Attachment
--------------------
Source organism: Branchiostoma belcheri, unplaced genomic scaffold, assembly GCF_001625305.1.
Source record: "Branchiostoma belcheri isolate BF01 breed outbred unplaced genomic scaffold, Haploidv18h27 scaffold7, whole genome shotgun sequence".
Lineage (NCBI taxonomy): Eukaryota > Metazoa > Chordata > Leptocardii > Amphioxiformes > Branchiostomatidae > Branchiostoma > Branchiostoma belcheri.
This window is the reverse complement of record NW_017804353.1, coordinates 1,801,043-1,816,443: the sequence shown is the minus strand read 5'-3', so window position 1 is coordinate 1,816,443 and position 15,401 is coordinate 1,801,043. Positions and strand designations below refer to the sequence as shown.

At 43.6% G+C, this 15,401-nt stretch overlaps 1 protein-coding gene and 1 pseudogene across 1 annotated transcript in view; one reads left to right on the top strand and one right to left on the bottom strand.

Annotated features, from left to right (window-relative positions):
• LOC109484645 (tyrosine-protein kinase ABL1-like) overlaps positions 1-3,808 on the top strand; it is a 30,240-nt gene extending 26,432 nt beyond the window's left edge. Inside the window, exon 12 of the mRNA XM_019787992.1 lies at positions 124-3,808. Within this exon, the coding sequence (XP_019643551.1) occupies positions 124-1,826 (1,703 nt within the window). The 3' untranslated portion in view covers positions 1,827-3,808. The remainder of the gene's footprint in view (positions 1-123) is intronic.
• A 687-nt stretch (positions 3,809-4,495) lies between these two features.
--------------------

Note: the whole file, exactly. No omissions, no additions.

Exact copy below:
Source organism: Branchiostoma belcheri, unplaced genomic scaffold, assembly GCF_001625305.1.
Source record: "Branchiostoma belcheri isolate BF01 breed outbred unplaced genomic scaffold, Haploidv18h27 scaffold7, whole genome shotgun sequence".
Lineage (NCBI taxonomy): Eukaryota > Metazoa > Chordata > Leptocardii > Amphioxiformes > Branchiostomatidae > Branchiostoma > Branchiostoma belcheri.
This window is the reverse complement of record NW_017804353.1, coordinates 1,801,043-1,816,443: the sequence shown is the minus strand read 5'-3', so window position 1 is coordinate 1,816,443 and position 15,401 is coordinate 1,801,043. Positions and strand designations below refer to the sequence as shown.

At 43.6% G+C, this 15,401-nt stretch overlaps 1 protein-coding gene and 1 pseudogene across 1 annotated transcript in view; one reads left to right on the top strand and one right to left on the bottom strand.

Annotated features, from left to right (window-relative positions):
• LOC109484645 (tyrosine-protein kinase ABL1-like) overlaps positions 1-3,808 on the top strand; it is a 30,240-nt gene extending 26,432 nt beyond the window's left edge. Inside the window, exon 12 of the mRNA XM_019787992.1 lies at positions 124-3,808. Within this exon, the coding sequence (XP_019643551.1) occupies positions 124-1,826 (1,703 nt within the window). The 3' untranslated portion in view covers positions 1,827-3,808. The remainder of the gene's footprint in view (positions 1-123) is intronic.
• A 687-nt stretch (positions 3,809-4,495) lies between these two features.